It has been a busy week for camps and church programs. Davidson United Methodist Church finishes Music Camp today with a rousing program of songs learned during their “Riding the Rails” in America theme. Also today, the Davidson College Presbyterian Church (DCPC) completed their four day Vacation Bible School (VBS) with some “bouncing fun” on the church’s front lawn. DCPC’s theme for VBS was Water for Life – Living Waters of the World and Clean Water for All.
Around Davidson will have more on the summer youth programs in another column, but for today we have an interesting retrospective from longtime resident Don Howie on banking and other activities in our town. There is also a Noteworthy Note or two.
GREAT MEMORIES AND GREAT FUN FROM DON HOWIE
What a treat to have Don Howie pull into the driveway two weeks ago and hand your correspondent a fat folder filled with photos. Don’s only comment: “I’ve been cleaning out my desk!”
What a treasure trove the desk held. An hour long visit that day followed by another just yesterday took your correspondent on a wonderful trip down Memory Lane with Don leading the way. Bet most of our readers will know Don from his years in banking, participation in Lions’ Club, devotion to his family and church and most recently from his morning coffee klatches at Summit.
Don was born in Burlington, N.C., but grew up in Mooresville, where he married Frances Mouzon in 1956. Frances was the organist and pianist for Prospect Presbyterian Church for 47 years until her retirement and it remains the church home for the Howie family. Looking for employment after his marriage, Don came to Piedmont Bank thanks to then-President Jim Lore. Don claims to have worked every job in the bank until his retirement in 1987 as manager of the Davidson office, then called First Union. (The bank and its Davidson branch have been through two more name changes since then, to Wachovia, and now Wells Fargo.)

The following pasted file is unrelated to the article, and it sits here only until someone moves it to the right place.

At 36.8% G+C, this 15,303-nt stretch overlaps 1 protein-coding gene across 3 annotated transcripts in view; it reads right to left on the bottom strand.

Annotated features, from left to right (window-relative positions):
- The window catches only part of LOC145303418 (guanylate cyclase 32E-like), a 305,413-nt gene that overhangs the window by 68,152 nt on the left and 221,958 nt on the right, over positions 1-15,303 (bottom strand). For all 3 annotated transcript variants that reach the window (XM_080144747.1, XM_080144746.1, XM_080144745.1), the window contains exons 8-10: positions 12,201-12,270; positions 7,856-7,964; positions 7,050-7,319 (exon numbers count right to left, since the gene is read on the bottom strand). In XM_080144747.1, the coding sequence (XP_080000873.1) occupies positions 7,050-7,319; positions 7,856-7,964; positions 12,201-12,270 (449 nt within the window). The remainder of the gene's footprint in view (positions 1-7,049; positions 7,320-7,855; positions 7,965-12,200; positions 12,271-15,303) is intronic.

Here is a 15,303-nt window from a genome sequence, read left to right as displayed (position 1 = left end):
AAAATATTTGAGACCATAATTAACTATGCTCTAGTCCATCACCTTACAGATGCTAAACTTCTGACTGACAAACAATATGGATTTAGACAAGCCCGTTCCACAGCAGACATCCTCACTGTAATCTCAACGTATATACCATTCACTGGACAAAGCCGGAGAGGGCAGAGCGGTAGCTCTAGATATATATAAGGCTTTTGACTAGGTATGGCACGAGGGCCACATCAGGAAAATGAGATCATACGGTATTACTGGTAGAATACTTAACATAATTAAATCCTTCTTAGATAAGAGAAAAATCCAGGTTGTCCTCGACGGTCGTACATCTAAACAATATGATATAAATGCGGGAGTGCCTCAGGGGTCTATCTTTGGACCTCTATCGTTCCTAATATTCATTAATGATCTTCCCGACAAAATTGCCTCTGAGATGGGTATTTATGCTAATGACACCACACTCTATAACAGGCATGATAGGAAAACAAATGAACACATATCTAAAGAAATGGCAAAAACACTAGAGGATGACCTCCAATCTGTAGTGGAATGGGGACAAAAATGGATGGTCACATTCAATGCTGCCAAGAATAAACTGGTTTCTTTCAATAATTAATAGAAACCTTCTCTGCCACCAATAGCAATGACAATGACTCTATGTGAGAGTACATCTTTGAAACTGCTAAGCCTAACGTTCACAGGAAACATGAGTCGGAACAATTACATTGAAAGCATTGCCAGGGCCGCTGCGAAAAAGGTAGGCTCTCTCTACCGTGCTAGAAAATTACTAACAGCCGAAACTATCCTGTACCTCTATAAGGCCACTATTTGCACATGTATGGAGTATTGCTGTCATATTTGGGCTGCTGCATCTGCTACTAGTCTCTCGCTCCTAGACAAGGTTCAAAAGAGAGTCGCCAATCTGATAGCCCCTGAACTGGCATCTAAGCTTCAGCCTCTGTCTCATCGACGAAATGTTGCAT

Don and Frances built their Davidson home on Dogwood Lane in the early 1960s. The town was much smaller then and everyone knew everyone else. An overdrawn account at the bank prompted a phone call to your home to hustle downtown and add some money to make it solvent. Piedmont Bank had special promotions to add new customers with the lure of a country ham for savings deposits. A special drawing was held at the end of the promotion giving two account holders a chance to win the “whole hog!” Later the bank offered cut glass stemware to new depositors … perhaps to fill with cider to wash down that salty ham!
One spring Piedmont Bank even sponsored a live Dolphin Show with the tank filling most of the Port City Shopping Center parking lot in Mooresville. The bank also sponsored a baseball team at McEver Field annually, always welcomed elementary school classes to learn about money and see the vault, had a presence on The Green at Town Day, and encouraged tellers to dress up for special events.
The building has changed slightly too: A closer look at the old façade of Piedmont Bank compared to the new look of Wells Fargo tells one that the building has been updated but the windows, columns and roofline remain the same. Interior views are the best showing the curtains decorating the walls and front door entryways of Piedmont Bank in its infancy.